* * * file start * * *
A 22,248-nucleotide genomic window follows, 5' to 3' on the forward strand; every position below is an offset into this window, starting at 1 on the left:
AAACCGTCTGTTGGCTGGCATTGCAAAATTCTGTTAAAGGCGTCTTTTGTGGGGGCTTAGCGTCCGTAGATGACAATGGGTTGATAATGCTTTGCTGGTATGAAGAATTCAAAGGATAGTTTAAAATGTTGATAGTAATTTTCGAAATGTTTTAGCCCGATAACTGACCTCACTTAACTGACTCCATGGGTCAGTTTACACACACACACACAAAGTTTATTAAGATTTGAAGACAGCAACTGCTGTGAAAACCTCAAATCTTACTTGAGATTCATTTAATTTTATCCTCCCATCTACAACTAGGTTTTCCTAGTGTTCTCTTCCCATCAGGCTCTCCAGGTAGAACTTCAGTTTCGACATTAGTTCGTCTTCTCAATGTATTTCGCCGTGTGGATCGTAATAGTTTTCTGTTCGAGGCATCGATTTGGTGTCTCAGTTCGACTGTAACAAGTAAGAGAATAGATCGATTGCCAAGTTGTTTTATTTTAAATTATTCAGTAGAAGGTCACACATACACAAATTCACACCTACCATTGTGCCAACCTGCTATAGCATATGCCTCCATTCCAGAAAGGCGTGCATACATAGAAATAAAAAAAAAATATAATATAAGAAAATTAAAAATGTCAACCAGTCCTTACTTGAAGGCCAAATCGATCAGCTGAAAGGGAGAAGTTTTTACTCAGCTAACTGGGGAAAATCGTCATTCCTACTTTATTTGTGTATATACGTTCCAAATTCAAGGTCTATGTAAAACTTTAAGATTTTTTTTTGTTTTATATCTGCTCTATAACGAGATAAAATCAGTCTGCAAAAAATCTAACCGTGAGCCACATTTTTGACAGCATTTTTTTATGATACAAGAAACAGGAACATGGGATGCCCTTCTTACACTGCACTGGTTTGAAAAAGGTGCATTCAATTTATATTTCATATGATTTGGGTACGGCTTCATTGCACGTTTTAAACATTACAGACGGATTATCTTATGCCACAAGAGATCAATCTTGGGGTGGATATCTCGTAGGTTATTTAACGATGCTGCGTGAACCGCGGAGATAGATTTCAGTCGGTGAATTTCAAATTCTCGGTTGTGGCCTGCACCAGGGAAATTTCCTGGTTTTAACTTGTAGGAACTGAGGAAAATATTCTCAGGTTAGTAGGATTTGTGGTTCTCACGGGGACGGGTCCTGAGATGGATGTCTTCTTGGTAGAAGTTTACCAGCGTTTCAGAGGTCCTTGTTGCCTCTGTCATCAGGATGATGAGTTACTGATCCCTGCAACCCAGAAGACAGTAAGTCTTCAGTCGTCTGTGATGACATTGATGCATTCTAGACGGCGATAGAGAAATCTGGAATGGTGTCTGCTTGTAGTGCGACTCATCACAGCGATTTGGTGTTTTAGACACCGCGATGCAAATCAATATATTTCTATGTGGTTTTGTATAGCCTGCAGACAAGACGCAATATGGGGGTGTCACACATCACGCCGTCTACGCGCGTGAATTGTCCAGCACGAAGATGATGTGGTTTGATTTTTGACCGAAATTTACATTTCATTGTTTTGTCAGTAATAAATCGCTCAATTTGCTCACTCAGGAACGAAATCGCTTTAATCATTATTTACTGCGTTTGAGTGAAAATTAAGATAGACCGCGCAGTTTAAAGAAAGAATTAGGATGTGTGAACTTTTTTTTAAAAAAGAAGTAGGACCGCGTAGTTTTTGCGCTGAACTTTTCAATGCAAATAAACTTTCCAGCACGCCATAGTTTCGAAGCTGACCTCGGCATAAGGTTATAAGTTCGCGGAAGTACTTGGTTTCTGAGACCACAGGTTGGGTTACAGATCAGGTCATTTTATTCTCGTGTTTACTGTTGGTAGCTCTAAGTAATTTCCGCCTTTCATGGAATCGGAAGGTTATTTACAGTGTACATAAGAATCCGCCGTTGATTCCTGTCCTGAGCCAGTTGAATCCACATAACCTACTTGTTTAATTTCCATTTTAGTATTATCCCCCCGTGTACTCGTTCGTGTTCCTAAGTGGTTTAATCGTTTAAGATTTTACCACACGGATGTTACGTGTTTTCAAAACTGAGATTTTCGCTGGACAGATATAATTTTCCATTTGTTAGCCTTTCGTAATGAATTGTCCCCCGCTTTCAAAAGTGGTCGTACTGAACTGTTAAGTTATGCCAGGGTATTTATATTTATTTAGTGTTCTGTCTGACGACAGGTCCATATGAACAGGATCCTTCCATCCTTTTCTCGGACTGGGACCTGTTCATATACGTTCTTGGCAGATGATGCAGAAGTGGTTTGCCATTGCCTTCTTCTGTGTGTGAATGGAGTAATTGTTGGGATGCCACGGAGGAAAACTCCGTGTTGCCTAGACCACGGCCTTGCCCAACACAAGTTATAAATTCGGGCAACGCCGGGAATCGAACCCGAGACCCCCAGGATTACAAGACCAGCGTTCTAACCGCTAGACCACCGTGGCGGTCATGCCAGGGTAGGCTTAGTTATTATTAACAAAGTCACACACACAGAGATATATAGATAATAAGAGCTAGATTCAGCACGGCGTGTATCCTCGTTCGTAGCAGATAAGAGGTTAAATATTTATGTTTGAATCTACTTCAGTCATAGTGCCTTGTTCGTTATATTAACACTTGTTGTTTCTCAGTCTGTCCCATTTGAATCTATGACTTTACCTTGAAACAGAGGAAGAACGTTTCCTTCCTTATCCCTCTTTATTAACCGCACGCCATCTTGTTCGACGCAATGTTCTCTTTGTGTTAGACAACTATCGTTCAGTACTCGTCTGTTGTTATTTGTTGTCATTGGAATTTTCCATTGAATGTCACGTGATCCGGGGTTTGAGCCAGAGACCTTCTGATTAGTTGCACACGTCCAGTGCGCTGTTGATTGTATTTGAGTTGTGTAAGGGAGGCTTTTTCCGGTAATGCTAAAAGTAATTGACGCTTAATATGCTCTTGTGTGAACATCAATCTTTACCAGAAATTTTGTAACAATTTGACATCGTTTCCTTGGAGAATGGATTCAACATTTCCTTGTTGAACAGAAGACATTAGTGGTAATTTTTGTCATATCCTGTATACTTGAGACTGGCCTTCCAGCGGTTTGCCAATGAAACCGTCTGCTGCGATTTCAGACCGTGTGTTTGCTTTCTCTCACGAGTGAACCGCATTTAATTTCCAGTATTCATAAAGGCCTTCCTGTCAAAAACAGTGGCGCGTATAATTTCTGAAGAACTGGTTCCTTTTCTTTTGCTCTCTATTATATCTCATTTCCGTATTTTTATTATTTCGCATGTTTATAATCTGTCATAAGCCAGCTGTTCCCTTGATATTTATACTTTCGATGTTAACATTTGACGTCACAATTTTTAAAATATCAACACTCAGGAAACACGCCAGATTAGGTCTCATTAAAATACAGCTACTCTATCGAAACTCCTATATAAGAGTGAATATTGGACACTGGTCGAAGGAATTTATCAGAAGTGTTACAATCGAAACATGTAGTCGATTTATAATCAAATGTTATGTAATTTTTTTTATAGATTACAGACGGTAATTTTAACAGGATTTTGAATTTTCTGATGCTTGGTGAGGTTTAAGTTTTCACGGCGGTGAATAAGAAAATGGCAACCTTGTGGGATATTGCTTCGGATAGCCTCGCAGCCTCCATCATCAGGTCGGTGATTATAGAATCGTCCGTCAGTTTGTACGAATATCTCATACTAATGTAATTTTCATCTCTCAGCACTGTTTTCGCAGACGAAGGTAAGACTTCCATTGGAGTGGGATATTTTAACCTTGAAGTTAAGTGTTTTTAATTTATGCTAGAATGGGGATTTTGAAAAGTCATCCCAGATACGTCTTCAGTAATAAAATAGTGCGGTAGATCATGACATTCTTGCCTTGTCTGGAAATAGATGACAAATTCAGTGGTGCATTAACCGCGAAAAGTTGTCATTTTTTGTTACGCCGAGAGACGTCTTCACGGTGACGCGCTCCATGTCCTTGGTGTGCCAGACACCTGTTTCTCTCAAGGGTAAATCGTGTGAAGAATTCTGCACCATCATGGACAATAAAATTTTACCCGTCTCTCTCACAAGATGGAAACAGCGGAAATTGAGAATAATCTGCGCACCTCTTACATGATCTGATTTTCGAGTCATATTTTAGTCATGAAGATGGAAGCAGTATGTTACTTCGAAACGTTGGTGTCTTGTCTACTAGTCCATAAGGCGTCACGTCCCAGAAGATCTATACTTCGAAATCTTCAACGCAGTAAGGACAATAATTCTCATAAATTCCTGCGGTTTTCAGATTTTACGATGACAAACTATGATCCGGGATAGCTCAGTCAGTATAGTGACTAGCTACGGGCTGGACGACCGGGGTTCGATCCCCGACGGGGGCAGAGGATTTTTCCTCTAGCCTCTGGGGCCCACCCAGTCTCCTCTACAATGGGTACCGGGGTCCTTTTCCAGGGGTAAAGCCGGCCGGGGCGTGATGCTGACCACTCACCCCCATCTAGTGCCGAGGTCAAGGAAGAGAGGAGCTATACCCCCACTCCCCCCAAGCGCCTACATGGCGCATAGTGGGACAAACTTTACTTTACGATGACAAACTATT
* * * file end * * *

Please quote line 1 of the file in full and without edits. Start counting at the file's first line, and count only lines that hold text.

A 22,248-nucleotide genomic window follows, 5' to 3' on the forward strand; every position below is an offset into this window, starting at 1 on the left: